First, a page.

So what is going to happen? Well nobody knows of course, but those buying and selling ships, i.e. me, should have an opinion. So here goes.


A buyer will invest money in a vessel in broadly two circumstances:


a)      they think they can make a profit because the freight market will bring them sufficient returns, or


b)     because they will be able to sell the vessel at a higher price at a later date.


Preferably both.


An owner will sell a ship in broadly two circumstances:


a)     because they have made a profit on their investment by trading her, or will do so when they sell; or


b)     because they cannot see a point in the future where their investment will return substantially more returns other than what selling the vessel now will bring.


Obviously there are many other different reasons to buy and sell, and exponentially more variations on a theme, but then we are in the areas of strategy, philosophy, psychology and even tragi-comedy. But let’s stick with the above basic summary for the minute.


If there are more sellers than buyers, and prices are under pressure to fall, then it appears that the majority of the market feels that the future returns will be worse than today’s. If there are more buyers than sellers, and prices are rising, then the majority of the market feels that future returns will be better than today. Please note I am not saying anything definitive about the predictive quality of these opinions, just the nature of them.


So at present, from my corner of the market, it appears that the majority of the people I speak to are sellers rather than buyers. The buyers that I do have are cautious and in no hurry. I am not sure if my brother and sister brokers agree with me, but I suspect they do. What does this therefore mean about the future of the dry bulk carrier market? Nothing, of course.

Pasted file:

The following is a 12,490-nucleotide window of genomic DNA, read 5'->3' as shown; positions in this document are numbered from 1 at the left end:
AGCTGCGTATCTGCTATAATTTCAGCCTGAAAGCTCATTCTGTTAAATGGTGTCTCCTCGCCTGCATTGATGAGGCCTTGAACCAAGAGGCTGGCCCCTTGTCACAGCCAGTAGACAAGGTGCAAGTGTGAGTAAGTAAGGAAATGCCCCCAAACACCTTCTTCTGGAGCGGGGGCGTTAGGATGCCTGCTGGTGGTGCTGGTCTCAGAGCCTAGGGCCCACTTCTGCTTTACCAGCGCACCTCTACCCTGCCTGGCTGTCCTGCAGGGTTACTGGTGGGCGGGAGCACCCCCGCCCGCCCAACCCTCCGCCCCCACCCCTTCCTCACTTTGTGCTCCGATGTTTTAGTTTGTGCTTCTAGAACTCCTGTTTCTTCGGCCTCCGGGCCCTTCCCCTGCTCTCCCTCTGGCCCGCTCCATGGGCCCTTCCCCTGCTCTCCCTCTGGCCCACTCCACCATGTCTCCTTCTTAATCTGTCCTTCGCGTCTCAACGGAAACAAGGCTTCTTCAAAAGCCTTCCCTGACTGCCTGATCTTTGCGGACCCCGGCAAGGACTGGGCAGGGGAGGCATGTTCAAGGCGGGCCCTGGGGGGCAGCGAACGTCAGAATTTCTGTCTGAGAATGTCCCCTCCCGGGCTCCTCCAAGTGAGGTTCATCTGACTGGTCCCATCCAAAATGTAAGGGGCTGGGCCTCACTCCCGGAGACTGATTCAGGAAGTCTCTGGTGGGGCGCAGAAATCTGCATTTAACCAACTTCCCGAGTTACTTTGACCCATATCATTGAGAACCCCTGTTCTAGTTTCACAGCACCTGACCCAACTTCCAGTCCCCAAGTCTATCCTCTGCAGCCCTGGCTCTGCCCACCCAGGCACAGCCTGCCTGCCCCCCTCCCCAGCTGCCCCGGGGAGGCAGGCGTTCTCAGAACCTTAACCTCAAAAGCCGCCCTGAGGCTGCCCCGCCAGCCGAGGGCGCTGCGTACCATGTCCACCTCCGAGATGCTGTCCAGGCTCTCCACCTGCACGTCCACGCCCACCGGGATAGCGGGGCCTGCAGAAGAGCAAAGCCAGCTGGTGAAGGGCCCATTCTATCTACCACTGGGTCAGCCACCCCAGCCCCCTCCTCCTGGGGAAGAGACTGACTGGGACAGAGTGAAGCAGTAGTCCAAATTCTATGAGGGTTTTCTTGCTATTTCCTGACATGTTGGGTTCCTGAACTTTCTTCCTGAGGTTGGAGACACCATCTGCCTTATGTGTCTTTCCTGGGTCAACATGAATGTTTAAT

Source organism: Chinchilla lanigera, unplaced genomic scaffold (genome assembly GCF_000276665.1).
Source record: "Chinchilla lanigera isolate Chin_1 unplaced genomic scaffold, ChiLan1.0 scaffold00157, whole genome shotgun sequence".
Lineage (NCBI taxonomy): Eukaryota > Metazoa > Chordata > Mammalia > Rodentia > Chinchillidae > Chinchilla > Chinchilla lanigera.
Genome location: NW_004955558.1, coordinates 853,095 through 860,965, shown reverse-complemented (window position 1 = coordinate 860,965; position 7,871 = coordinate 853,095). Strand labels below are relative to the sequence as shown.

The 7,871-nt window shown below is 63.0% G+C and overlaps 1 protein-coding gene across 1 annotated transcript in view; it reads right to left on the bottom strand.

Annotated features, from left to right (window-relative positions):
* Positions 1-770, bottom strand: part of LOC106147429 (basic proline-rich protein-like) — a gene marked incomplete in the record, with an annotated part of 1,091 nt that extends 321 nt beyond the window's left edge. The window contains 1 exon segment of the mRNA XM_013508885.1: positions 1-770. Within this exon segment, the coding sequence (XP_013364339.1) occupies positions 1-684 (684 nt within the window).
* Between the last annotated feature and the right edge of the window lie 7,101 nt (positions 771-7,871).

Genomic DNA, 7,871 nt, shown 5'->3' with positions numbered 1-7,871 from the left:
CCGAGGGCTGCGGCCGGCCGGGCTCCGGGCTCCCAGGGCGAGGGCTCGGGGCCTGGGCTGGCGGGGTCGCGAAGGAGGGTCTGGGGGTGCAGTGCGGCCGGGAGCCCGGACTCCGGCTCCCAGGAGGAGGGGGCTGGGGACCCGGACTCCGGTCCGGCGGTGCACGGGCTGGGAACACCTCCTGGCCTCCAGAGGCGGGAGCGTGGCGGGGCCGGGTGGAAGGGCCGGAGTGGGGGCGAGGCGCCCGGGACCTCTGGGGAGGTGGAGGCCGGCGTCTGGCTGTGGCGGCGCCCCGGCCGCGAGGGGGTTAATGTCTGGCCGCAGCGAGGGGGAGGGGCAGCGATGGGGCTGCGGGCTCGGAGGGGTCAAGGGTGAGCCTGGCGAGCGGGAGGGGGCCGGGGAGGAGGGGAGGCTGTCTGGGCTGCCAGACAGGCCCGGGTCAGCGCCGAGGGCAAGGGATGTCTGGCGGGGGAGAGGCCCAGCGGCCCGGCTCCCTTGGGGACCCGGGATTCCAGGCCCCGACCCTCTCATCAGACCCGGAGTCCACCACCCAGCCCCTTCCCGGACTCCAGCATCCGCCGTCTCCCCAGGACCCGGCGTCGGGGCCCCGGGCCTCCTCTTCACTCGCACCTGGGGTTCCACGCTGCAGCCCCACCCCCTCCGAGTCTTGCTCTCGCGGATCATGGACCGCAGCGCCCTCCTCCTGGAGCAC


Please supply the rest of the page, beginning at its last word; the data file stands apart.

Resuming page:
So rather than just waffle on vaguely in an enthusiastic and optimistic tone, like most market reports, let me tell you that much as I would like to buy and sell as many ships as I can, either in the near term, medium term or long term, there is no compelling reason to either buy or sell now, unless buyers and sellers have specific reasons to do so. Why? Because as an owner friend said to me over a glass of wine yesterday evening:


“The horizon is a little foggy.”


But this points back to the basic fact of shipowning life: investment is risky. Whether or not you can bear the risk is the starting point of many successful investments, not whether or not you think you will make money. This, although apparently counterintuitive, seems sensible to me, and gives me the opportunity to make my one investment recommendation of the blog:


If prices are subdued in the face of a rising freight market, the risk is therefore less, so, subject to everything else (type, age, size, quality and condition of the vessel) now may be a good to time to buy, especially if not many others are.


One of the things about market reports is that a lot of effort is put into them to get the message absolutely right. Back in the day when I was writing them, writing 200 words took longer than the blogs I write today because I wanted to fine tune the message, i.e. that now was a good time to buyandsell. This was vanity of course; no-one reads market reports in any great detail, they all say the same thing, most owners have access to many different reports and forget them almost immediately if they read them at all.


The same is probably true of Ursablog too, except that in writing what I really think, at greater length admittedly, I usually figure out what I think by actually writing it. So there - as they used to say on the back page of the Clarksons Shipping Intelligence Weekly - you have it. We can’t see into the future very well, so it’s a good time to invest if you can afford it. Hardly breaking news, but you read it here first.


Simon Ward